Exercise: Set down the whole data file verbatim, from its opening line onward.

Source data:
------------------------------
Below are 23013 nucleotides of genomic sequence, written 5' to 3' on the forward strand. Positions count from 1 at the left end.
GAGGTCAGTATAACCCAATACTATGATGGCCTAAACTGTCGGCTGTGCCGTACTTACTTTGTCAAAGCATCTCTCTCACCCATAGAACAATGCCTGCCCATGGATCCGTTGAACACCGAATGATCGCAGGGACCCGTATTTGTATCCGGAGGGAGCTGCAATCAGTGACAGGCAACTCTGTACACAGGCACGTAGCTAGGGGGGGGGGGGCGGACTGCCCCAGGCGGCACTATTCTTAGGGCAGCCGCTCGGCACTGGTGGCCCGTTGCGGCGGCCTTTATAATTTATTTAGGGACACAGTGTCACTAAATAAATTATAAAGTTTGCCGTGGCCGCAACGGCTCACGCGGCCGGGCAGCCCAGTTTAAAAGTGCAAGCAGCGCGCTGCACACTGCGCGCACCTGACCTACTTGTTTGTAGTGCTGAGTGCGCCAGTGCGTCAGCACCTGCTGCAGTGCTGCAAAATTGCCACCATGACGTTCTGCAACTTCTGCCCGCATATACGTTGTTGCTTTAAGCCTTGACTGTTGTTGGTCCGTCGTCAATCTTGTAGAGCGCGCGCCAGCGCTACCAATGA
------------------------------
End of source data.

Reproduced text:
Below are 23013 nucleotides of genomic sequence, written 5' to 3' on the forward strand. Positions count from 1 at the left end.
GAGGTCAGTATAACCCAATACTATGATGGCCTAAACTGTCGGCTGTGCCGTACTTACTTTGTCAAAGCATCTCTCTCACCCATAGAACAATGCCTGCCCATGGATCCGTTGAACACCGAATGATCGCAGGGACCCGTATTTGTATCCGGAGGGAGCTGCAATCAGTGACAGGCAACTCTGTACACAGGCACGTAGCTAGGGGGGGGGGGGCGGACTGCCCCAGGCGGCACTATTCTTAGGGCAGCCGCTCGGCACTGGTGGCCCGTTGCGGCGGCCTTTATAATTTATTTAGGGACACAGTGTCACTAAATAAATTATAAAGTTTGCCGTGGCCGCAACGGCTCACGCGGCCGGGCAGCCCAGTTTAAAAGTGCAAGCAGCGCGCTGCACACTGCGCGCACCTGACCTACTTGTTTGTAGTGCTGAGTGCGCCAGTGCGTCAGCACCTGCTGCAGTGCTGCAAAATTGCCACCATGACGTTCTGCAACTTCTGCCCGCATATACGTTGTTGCTTTAAGCCTTGACTGTTGTTGGTCCGTCGTCAATCTTGTAGAGCGCGCGCCAGCGCTACCAATGA